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Serious security flaw in AOL Instant Messenger

Researchers at Core Security say attackers could run malware on targeted computers by exploiting a flaw in the widely-used AOL Instant Messenger (AIM) application.

Researchers at Core Security Technologies warn that attackers could run malware on targeted computers by exploiting a flaw in the widely-used AOL Instant Messenger (AIM) application. AOL has acknowledged the vulnerability and recommended users upgrade to the latest version of the AIM beta client, which is immune to the problem.

Since we notified AOL, this vulnerability has emerged on several public bug-tracking Web sites.
Iván Arce,
chief technology officerCore Security Technologies

Specifically, an attacker could remotely execute code on a user's computer and exploit Internet Explorer bugs without user interaction, said Iván Arce, Core's chief technology officer. The vulnerabilities affect AIM 6.1 and 6.2 beta, AIM Pro and AIM Lite. Arce called it a serious threat to millions of AIM users.

"Since we notified AOL, this vulnerability has emerged on several public bug-tracking Web sites," Arce said. "It was necessary to bring the details to light immediately so AIM users can assess their risk and take the appropriate measures to protect themselves."

AIM users running vulnerable client software should switch to the non-vulnerable versions: AIM version 5.9, the latest version of the AIM client 6.5 (which is still in beta), or the web-based AIM Express, Arce said.

The vulnerable AIM clients include support for enhanced message types that enable AIM users to use HTML (Hyper Text Markup Language) to customize text messages with specific font formats or colors, Arce said. An Internet Explorer object is embedded within AIM to render HTML, making for a rich user experience. Unfortunately, he said, it also makes it easy for attackers to take advantage of users because content isn't properly sanitized.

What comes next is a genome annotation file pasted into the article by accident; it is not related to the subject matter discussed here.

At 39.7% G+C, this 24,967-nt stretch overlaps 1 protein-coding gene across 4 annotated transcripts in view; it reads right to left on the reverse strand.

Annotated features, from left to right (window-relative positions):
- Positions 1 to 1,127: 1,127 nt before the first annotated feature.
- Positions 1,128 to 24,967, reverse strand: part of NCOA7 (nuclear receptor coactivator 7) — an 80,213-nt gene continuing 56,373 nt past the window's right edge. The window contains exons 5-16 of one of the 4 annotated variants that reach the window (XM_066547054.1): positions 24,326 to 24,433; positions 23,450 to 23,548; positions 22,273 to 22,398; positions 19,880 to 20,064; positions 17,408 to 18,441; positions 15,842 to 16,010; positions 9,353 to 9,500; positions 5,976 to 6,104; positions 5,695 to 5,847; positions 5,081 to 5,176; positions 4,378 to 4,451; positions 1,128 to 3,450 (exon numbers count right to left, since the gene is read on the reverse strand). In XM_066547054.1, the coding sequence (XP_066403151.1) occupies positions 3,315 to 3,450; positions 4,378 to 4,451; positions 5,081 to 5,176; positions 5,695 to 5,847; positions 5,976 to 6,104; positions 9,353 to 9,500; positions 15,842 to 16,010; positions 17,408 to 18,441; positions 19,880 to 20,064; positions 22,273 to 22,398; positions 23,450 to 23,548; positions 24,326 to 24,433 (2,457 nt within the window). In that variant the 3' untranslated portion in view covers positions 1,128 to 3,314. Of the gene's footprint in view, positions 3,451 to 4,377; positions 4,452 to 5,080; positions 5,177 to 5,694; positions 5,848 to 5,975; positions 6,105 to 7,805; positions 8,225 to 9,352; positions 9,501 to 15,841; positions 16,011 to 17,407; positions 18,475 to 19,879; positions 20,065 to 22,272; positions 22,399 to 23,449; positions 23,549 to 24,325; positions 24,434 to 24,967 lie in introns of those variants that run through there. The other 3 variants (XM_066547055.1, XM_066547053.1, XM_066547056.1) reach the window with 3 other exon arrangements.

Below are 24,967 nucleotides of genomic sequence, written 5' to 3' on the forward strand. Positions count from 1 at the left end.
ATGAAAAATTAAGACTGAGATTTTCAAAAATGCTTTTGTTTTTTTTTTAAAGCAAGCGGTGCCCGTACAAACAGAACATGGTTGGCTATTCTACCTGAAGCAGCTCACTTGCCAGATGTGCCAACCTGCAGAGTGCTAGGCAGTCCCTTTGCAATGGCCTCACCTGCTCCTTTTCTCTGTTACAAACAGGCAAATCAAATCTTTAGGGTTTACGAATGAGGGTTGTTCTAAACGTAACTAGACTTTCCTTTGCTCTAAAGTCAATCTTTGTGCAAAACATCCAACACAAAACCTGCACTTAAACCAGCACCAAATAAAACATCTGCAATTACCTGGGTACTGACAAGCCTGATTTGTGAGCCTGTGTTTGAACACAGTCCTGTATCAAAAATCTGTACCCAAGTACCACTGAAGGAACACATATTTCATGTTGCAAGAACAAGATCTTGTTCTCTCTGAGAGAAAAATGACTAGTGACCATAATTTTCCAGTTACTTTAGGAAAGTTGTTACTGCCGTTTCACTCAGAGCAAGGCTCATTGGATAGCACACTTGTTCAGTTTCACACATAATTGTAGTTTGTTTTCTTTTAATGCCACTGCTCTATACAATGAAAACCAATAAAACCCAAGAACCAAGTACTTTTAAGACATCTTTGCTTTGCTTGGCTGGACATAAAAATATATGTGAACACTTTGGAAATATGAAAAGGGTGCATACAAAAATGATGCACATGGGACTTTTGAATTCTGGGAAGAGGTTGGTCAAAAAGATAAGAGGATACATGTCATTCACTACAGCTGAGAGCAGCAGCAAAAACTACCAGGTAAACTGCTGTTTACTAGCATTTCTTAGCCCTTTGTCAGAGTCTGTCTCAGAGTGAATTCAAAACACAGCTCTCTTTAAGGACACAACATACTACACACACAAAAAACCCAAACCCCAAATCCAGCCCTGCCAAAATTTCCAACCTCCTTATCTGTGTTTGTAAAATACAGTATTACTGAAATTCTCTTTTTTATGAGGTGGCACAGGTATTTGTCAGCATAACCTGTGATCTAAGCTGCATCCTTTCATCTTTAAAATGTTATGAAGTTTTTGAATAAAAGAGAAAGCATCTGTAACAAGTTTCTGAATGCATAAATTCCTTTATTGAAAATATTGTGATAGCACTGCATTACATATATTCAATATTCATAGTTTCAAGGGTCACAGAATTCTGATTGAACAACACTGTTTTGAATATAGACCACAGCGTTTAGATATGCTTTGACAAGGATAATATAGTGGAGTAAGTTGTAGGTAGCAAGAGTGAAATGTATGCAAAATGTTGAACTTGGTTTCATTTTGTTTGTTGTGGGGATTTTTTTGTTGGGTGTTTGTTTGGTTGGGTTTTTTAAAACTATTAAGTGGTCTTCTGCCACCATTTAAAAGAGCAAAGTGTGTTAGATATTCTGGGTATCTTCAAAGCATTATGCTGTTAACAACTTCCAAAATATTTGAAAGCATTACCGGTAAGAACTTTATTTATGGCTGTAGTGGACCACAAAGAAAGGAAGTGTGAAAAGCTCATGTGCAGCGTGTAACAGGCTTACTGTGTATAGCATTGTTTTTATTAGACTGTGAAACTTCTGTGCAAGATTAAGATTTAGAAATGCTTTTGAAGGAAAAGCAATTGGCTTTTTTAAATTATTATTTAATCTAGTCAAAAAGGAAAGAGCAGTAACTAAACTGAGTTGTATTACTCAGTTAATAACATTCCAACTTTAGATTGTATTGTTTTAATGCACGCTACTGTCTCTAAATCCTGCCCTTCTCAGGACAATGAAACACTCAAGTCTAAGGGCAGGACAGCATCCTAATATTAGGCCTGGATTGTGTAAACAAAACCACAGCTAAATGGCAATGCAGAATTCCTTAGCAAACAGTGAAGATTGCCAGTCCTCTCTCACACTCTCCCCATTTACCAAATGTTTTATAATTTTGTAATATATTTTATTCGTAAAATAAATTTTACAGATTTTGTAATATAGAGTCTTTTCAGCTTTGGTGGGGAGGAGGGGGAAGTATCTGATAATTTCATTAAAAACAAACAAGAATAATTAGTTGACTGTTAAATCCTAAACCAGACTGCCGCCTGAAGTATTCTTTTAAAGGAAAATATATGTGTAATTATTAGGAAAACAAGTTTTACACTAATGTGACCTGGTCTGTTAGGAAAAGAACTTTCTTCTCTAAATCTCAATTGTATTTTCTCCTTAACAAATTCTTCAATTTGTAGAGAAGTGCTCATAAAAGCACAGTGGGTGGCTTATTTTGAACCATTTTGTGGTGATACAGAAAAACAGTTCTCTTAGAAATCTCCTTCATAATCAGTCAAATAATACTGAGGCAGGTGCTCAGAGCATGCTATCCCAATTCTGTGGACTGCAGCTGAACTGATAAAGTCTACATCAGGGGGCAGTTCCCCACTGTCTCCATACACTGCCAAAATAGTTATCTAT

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"Because these clients do not properly sanitize potentially malicious input content before it is rendered, an attacker could deliver malicious HTML code as part of an IM message to directly exploit Internet Explorer bugs without user interaction or to target security configuration weaknesses in Internet Explorer," he said.

According to the Core advisory, machines running the affected AIM programs are susceptible to the following attack methods:

  • Direct remote execution of arbitrary commands without user interaction.
  • Direct exploitation of Internet Explorer bugs without user interaction. For example, exploitation bugs that normally require the user to click on a URL provided by the attacker can be exploited directly using this attack vector.
  • Direct injection of scripting code in Internet Explorer. For example, remotely injecting JavaScript code into the embedded IE control of the AIM client.
  • Remote instantiation of Active X controls in the corresponding security zone.
  • Cross-site request forgery and token/cookie manipulation using embedded HTML.

IT administrators have long lamented the insecurity of IM programs. In a series on IM threats and concerns in December, more than half of 250 respondents said they consider IM a breeding ground for malware.

Nevertheless, only 36% of those who took the survey in August 2006 said they have sound written policies to police IM usage, and more than half said at least some of their users rely on free instant messaging systems like AOL or MSN to communicate at work. Nearly 70% said they do not use an enterprise-class IM product and they do not ban IM. Meanwhile, only 10% of respondents said they use a third-party product to secure IM.

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